Sacramento, California – I remember when the Nissan Quest was the smallish alternative in the minivan segment.
Boy, did that train leave the station!
The current Quest is huge. It wasn’t just me. Volunteer passengers said the same thing.
And the price of my tester, the top-level 2012 Quest 3.5 LE, rang in at $41,350 (insert low whistle here).
Wow, my senses were overwhelmed before I even hit the ignition. Looking back to the van’s rear window, it appeared to be two blocks down the street from my position in the cockpit.
Once I fired the mega-mini up, however, my opinions began to soften.
Thankfully, for your $41k-plus starting fare, you get a super-lengthy list of standard comfort/convenience features. Eight-way power in the driver’s seat, second-row/sliding captain’s chairs, leather surfaces, a top-flight DVD entertainment system and two headsets with wireless remote were just a few of the goodies. Safety/security features also filled up numerous pages in the owner’s manual.
Consider this current-generation Quest the mommy/daddy van of your dreams. You’re basically taking a miniature version of your house with you on the road, with all the entertainment necessary to keep the kids occupied in the back seats. Plan carefully with your seat folding, and you can stuff enough cargo in the back end to live off the land for a month.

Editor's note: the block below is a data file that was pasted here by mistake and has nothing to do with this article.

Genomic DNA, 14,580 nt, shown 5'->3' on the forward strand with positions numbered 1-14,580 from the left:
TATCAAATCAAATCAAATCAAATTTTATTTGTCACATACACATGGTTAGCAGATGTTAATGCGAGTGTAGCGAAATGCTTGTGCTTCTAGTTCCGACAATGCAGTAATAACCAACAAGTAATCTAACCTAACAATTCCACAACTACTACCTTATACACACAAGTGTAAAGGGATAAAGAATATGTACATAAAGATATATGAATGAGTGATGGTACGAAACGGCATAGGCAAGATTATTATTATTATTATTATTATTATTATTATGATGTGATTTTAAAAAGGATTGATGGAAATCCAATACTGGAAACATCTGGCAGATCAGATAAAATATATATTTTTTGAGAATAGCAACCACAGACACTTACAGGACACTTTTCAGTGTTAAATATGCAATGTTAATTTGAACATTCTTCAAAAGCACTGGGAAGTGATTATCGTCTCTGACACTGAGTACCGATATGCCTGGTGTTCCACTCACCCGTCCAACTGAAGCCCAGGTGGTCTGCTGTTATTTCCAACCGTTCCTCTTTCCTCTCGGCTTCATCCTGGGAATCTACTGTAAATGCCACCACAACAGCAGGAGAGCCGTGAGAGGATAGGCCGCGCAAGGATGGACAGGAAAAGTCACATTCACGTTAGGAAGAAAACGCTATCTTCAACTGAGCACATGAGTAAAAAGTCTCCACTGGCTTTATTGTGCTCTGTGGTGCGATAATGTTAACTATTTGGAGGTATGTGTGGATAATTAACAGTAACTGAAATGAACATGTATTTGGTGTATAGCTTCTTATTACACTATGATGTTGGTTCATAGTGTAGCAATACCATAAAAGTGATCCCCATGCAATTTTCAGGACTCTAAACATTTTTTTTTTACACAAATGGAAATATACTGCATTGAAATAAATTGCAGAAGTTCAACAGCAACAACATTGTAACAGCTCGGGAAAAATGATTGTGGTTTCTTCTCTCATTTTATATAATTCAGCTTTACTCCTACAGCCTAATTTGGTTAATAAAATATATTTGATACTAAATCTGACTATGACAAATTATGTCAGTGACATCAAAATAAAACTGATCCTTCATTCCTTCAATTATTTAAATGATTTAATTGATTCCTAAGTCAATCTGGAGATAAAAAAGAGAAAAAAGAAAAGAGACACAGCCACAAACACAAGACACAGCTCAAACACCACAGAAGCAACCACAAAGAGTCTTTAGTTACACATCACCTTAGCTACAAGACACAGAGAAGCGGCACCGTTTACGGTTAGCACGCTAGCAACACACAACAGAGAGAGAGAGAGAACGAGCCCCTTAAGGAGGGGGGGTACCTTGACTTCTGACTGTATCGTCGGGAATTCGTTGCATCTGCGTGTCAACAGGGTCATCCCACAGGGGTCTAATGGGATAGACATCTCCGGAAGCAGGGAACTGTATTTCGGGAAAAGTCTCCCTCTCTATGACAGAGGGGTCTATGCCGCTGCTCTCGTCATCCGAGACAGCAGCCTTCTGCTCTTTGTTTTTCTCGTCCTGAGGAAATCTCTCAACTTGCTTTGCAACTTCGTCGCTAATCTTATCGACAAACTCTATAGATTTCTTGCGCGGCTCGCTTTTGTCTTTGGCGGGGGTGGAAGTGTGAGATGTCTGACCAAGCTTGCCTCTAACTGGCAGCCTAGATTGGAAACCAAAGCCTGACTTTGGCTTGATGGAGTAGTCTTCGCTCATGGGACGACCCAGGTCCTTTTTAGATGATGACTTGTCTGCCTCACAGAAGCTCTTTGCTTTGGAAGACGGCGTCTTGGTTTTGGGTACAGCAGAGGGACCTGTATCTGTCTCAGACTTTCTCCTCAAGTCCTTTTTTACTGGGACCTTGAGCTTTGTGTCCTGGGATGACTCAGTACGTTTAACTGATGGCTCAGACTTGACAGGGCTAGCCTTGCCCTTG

On the roll, the Quest was luxury limo smooth, and the 3.5-liter, 260-horsepower V-6 handled most of the driving chores with ease, although there was some engine stress on steep uphill runs. The minivan handled twisty roads more like a sedan than what you’d expect from such a boxy-looking vehicle. Four-wheel vented disc brakes did excellent work.
Personally, I’d have preferred a few more angular touches on the bodywork, but again, the target audience here is the family/junior athletic team on the move, so stylish sculpting probably ranked low on the designers’ list of goals.
As big as the Quest looks at first glance, it still has that low step-in height, a welcome touch when youngsters and other short folks are piling into the back.
An annoyance: the Blind Spot Warning system, another standard perk on the LE, flashes a warning in the exterior mirror and sends out an audible alert if you hit the turn signal to turn into a blind spot where a car is hiding. Trouble is, the warning still goes off when you’re zooming well past the prospective blind-spot offender. I could do without that jolting false alarm.
Cool surprise: The Easy Fill Tire Alert system honks the horn when the desired tire-inflation pressure is reached.
So, there you have it: Here’s the perfect vehicle for a large, active family involved in a lot of activities and extended road trips, a family that will likely wring plentiful happy moments out of this minivan over eight years or more. That timeline tends to justify the pricey sticker.